The second adoption horizon considers technologies expected to gain widespread usage within two to three years, and this year’s candidates are augmented reality and game-based learning. Both intersect with practices in mainstream popular culture, both have been considered significant tools for education for many years, and both have made appearances on a number of campuses already. Advances in hardware and software, as well as in a broader acceptance of new methods in teaching,secured the place of these innovations as the top technologies for the mid-term horizon. Augmented reality refers to the layering of information over a view or representation of the normal world, offering users the ability to access place-based information in ways that are compellingly intuitive.  Augmented reality brings a significant potential to supplement information delivered via computers, mobile devices, video,and even the printed book. Much simpler to create and use now than in the past, augmented reality feels at once fresh and new, yet an easy extension of existing expectations and practices. Game-based learning has grown in recentyears as research continues to demonstrateits effectiveness for learning for students of allages. Games for education span the range from single-player or small-group card and boardgames all the way to massively multiplayer onlinegames and alternate reality games. Those at the first end of the spectrum are easy to integrate with coursework, and in many institutions they are already an option; but the greatest potentialof games for learning lies in their ability to foster collaboration, problem-solving, and procedural thinking. For a variety of reasons, the realization of this potential is still two to three years away.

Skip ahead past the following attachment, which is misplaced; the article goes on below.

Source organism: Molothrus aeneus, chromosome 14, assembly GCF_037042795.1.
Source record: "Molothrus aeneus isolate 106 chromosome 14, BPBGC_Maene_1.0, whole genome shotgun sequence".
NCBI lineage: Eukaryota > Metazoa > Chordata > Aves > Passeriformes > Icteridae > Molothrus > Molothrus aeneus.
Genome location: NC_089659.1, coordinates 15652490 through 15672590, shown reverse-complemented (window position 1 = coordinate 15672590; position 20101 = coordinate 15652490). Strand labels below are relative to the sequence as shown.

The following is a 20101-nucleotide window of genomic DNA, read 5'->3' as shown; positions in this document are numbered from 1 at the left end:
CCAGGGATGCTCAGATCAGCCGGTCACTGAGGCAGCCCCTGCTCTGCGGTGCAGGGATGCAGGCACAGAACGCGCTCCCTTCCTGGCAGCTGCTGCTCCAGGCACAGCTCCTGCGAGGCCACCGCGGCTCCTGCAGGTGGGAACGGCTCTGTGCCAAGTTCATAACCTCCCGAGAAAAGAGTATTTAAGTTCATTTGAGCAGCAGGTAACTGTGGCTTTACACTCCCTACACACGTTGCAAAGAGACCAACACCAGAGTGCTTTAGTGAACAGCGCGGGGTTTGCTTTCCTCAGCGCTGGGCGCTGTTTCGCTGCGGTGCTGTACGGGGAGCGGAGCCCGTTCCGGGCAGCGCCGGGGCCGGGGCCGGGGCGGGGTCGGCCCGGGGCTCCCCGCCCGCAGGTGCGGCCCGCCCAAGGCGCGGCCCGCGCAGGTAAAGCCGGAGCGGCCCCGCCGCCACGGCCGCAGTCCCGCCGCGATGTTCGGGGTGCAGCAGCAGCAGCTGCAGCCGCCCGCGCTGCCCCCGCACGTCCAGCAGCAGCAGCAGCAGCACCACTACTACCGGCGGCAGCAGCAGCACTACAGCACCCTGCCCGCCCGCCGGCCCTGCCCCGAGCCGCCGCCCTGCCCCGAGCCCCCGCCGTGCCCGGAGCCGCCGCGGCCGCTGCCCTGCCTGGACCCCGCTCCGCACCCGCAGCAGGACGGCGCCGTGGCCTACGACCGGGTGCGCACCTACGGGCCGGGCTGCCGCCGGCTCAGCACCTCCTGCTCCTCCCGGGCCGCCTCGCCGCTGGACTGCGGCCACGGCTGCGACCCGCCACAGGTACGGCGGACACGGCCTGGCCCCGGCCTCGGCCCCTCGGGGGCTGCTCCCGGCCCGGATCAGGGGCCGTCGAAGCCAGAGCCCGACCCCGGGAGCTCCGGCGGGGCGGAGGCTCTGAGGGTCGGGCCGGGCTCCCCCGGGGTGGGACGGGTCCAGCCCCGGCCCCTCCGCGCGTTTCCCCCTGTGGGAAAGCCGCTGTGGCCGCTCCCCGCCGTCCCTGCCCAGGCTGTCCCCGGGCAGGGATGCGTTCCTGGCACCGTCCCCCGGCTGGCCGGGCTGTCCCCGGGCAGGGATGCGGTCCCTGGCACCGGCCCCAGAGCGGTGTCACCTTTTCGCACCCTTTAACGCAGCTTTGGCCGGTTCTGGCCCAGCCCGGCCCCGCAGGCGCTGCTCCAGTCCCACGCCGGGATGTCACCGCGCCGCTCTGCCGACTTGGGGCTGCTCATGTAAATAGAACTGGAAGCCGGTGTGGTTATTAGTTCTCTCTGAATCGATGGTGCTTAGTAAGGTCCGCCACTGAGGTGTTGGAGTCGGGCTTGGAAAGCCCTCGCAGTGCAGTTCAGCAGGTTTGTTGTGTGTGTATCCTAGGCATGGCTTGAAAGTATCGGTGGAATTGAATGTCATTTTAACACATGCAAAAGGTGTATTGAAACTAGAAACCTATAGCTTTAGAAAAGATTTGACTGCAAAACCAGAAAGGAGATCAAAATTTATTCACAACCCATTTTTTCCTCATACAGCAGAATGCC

Looking to the far-term horizon, four to five years from now for widespread adoption, are gesturebasedcomputing and learning analytics. Bothremain largely speculative and not yet in widespread usage on campuses, but both are also garnering significant interest and increasing exposure. Gesture-based computing moves the control of computers from a mouse and keyboard to themotions of the body via new input devices. Depictedin science fiction movies for years, gesture-based computing is now more grounded inreality thanks to the recent arrival of interface technologies such as Kinect, SixthSense, andTamper, which make interactions with computational devices far more intuitive and embodied. Learning analytics loosely joins a variety of data-gathering tools and analytic techniques to study student engagement, performance,and progress in practice, with the goal of using what is learned to revise curricula, teaching, and assessment in real time. Building on the kinds of information generated by Google Analytics and other similar tools, learning analytics aimsto mobilize the power of data-mining toolsin the service of learning, and embracingthe complexity, diversity, and abundance of information that dynamic learning environments can generate.”

Download the full report from: http://net.educause.edu/ir/library/pdf/HR2011.pdf

Johnson, L., Smith, R., Willis, H., Levine, A., and Haywood, K., (2011). The 2011 Horizon Report.Austin, Texas: The New Media Consortium.


YouTube and the Death of Nostalgia

February 10, 2011